If you're not familiar, this is butter that is actually better than butter. That's right. It's better then itself. Ha ha.

Miraculously, Plugrá butter actually contains more butter then its doppelgänger, butter... 82% butter fat compared to your run-of-the-mill 80%.

Did you just pee in your pants a little bit? I know. Seems too good to be true, like bacon that's more bacony, but it IS true. Not only that, but it comes in a beautiful little dish, with a beautiful little sprinkle of sea salt ready to be slathered on one of three bread choices.

The selection of three is generous but I went right for the Italian bread with its gaping air pockets and a crisp brown crust. I will simply say that it's probably one of the finest Italian breads you can get your American hands on.

Now my palate was re' ta' go. The anticipation and excitement were building.

The chef had prepared a special menu for the evening, and to set the culinary scene he prepared an amuse bouche of honeydew melon, whipped vanilla ricotta, locally sourced black walnut, and a honeydew melon gelee. The perfect little bite was crowned with one single chervil leaf all perky green and moist with freshness.

The earthy hint of black walnut was so distinct that I felt as if directly transported to the lonely hill where the black walnut first grew ripe with age. It was a perfect opening.

Next came house-cured and pressed foie gras with fresh local sugar plums. Served atop a crispy house-made rosemary brioche there was a perfect snap to juxtapose the smoothness of the foie and plum.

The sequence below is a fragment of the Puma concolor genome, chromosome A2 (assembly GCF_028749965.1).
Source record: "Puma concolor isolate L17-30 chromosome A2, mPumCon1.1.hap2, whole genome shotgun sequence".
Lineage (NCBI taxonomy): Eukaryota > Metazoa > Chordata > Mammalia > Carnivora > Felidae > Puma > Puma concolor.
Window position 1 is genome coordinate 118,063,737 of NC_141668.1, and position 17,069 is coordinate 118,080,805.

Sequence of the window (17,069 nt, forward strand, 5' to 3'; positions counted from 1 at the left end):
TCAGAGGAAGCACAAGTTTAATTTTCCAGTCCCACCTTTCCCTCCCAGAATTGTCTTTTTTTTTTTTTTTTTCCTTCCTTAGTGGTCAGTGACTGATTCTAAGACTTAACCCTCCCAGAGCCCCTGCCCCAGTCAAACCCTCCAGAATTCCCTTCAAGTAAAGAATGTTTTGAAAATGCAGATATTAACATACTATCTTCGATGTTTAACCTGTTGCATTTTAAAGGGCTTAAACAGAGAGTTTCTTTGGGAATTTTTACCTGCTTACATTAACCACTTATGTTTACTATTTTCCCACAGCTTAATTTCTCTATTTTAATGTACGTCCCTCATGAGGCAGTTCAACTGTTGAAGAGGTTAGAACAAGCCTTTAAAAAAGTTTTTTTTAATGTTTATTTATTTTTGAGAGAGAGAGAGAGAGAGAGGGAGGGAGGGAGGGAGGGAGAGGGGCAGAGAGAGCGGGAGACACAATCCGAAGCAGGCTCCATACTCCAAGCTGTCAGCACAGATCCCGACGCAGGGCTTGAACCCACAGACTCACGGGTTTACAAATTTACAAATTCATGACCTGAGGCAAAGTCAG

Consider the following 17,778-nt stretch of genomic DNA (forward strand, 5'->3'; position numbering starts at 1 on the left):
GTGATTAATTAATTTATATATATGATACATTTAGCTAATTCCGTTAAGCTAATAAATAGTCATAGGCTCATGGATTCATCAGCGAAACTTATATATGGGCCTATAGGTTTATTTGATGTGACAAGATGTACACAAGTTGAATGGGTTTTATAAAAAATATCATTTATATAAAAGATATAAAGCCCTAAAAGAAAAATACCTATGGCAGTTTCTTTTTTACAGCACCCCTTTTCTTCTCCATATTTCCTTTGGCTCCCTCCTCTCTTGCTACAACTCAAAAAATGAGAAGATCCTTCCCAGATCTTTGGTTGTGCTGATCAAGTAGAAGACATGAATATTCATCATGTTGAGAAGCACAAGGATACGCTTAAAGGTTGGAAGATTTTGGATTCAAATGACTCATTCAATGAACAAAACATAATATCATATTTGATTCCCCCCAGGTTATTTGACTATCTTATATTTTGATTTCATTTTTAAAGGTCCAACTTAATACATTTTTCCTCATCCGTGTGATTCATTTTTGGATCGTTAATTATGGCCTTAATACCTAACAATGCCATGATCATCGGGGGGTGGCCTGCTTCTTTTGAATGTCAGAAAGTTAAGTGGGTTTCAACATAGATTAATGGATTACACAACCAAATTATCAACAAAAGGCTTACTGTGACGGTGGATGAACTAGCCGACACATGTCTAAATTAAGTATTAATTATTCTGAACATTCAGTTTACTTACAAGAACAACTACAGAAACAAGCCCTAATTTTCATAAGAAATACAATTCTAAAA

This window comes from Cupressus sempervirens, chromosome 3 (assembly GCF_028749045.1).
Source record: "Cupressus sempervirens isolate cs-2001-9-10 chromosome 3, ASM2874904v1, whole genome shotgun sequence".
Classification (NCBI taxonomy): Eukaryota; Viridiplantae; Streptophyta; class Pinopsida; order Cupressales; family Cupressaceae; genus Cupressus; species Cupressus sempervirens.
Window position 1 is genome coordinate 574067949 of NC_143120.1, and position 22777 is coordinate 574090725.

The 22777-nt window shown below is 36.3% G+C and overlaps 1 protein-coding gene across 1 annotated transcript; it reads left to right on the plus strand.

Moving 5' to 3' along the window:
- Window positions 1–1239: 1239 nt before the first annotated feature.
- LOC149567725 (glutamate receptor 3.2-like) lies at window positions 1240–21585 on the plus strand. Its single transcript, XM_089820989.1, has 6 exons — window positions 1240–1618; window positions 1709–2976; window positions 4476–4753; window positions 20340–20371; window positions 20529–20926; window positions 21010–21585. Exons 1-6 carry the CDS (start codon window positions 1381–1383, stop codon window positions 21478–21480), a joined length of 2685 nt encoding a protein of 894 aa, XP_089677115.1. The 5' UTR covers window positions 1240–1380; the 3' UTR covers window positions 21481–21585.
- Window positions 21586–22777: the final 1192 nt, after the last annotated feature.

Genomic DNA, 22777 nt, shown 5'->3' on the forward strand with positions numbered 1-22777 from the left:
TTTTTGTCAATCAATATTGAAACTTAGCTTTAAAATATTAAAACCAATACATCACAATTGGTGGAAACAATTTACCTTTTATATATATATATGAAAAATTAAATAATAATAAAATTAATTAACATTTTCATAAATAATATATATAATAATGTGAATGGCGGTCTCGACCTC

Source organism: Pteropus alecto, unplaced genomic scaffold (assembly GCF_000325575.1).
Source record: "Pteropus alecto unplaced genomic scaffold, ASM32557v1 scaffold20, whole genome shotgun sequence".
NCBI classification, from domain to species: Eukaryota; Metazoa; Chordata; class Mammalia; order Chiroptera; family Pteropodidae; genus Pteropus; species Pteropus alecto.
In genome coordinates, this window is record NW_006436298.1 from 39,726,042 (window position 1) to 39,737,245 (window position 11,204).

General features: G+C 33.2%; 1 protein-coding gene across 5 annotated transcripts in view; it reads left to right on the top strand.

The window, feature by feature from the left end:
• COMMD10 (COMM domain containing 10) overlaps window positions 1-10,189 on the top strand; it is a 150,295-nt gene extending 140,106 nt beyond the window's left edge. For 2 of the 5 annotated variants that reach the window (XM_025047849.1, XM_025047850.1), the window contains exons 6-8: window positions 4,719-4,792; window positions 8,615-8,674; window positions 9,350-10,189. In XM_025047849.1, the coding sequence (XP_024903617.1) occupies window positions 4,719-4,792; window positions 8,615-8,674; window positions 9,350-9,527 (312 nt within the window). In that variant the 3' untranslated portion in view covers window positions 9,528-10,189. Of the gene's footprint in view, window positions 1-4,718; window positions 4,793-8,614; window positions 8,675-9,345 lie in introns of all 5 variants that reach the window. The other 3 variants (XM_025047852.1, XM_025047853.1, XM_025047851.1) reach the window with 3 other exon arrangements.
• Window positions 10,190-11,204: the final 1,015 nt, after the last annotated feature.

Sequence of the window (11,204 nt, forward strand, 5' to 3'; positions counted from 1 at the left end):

The drizzle of freshly reduced sweet-sour elderberry syrup was so rich that it was almost savory and nothing could have elevated the flavors of the dish more then the sprinkle of Fleur De Sel. I've never had foie gras so delicate and I don't know if I can ever go back. It's so mouth-melty to begin with but this mousse-like consistency made me want to shed tears of joy and contentment.

At this point I was literally giddy with the frivolity of it all and my eyes turned into saucers as Kristina kept ordering more and more delicious wines to pair with the meal.

Through the course of the evening we indulged in:

A musky - Cuvée 732 Brut Jacquesson n.v. Champagne, France
A sweet and stout - Domaine de la Motte Coteaux du Layon 2005 Rochefort, France
A balanced - Rosé ChâteauCalissanne 2007 Provence, France
A mind-numbingly good - Pomerol, Grand Vin Château Rouget 1995 Bordeaux, France - which I swear to god, when paired with the fresh English pea purée, tasted of sweet coconut cake